You searched for: Content Type Commentary and Analysis Remove constraint Content Type: Commentary and Analysis Publishing Institution Institut français des relations internationales (IFRI) Remove constraint Publishing Institution: Institut français des relations internationales (IFRI) Topic Climate Change Remove constraint Topic: Climate Change
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  • Author: Arnault Barichella
  • Publication Date: 12-2019
  • Content Type: Commentary and Analysis
  • Institution: Institut français des relations internationales (IFRI)
  • Abstract: Environmental issues have frequently enjoyed bipartisan support in American history: the Clean Air Act was enacted in 1963 under Democratic President Johnson, and the Environmental Protection Agency (EPA) was established in 1970 under Republican President Nixon. This began to change in the 1980s under President Reagan, due to the rise of neoliberal economic theories pioneered by Republicans. Conservatives increasingly viewed environmental regulations as economic impediments. Partisanship on this issue then accelerated throughout the 1990s and 2000s, subject to the influence of powerful lobbying groups. President Bush Jr. refused to ratify the Kyoto Protocol in 2001, actively promoted fossil fuels, and his administration attempted to cast doubt about the science of climate change. Climate partisanship somewhat abated during the 2008 and 2012 Presidential elections, since both McCain and Romney were ‘moderate’ Republicans.
  • Topic: Climate Change, Energy Policy, Environment, Elections, Legislation, Donald Trump, Barack Obama
  • Political Geography: North America, United States of America
  • Author: Thibaud Voïta
  • Publication Date: 10-2018
  • Content Type: Commentary and Analysis
  • Institution: Institut français des relations internationales (IFRI)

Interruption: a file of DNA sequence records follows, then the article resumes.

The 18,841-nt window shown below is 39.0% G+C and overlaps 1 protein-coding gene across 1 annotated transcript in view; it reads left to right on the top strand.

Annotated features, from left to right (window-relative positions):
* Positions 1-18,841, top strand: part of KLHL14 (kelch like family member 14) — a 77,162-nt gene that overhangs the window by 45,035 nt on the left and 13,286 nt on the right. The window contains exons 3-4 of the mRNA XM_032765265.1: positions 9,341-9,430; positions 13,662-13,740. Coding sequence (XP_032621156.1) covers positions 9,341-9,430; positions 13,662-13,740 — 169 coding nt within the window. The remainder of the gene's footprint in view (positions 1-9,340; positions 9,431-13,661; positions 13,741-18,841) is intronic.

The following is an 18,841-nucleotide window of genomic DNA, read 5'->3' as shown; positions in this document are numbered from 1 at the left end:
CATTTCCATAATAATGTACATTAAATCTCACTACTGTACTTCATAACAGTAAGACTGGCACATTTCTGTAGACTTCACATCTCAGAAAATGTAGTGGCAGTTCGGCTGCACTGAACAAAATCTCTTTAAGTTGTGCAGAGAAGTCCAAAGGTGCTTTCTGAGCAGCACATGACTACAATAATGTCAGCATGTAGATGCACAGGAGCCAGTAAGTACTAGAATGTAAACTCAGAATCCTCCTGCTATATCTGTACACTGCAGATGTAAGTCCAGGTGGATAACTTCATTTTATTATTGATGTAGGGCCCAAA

• Abstract: During its two sessions (lianghui) in March 2018, the National People’s Congress (NPC) announced China’s most important institutional reforms in the last 30 years. These changes occurred right after Xi Jinping consolidated his power and at a time when stakeholders working in the energy field were expecting more clarity on policy orientations. Though the reforms are in line with those initiated since the 2000s, the energy sector is likely to be deeply affected by the new institutional setting, which reflects China’s energy policy path with a strong emphasis towards low-carbon technologies and a rise in importance of environmental issues, alongside Xi’s institutional modernization through greater centralization and control. Nevertheless, it is too early though to judge whether this will effectively impact the balance of power with the fossil fuel related institutions and policies. The day Environment became more important than energy The environment sector is at the core of the reforms, which probably reflects the will to put environmental protection ahead of energy issues. The latest reforms established a Ministry of Ecology and Environment (MEE) which gathers climate and environment responsibilities, that used to be spread between a number of bodies. Unveiled in April, the MEE is now in charge of managing most environmental issues, and theoretically able to draft and empower regulations. In addition, it now represents China in international climate negotiations. In order to manage these new duties, MEE staff increased from 300 to 500.
  • Topic: Climate Change, Energy Policy, Environment, Governance, Xi Jinping
  • Political Geography: China, Asia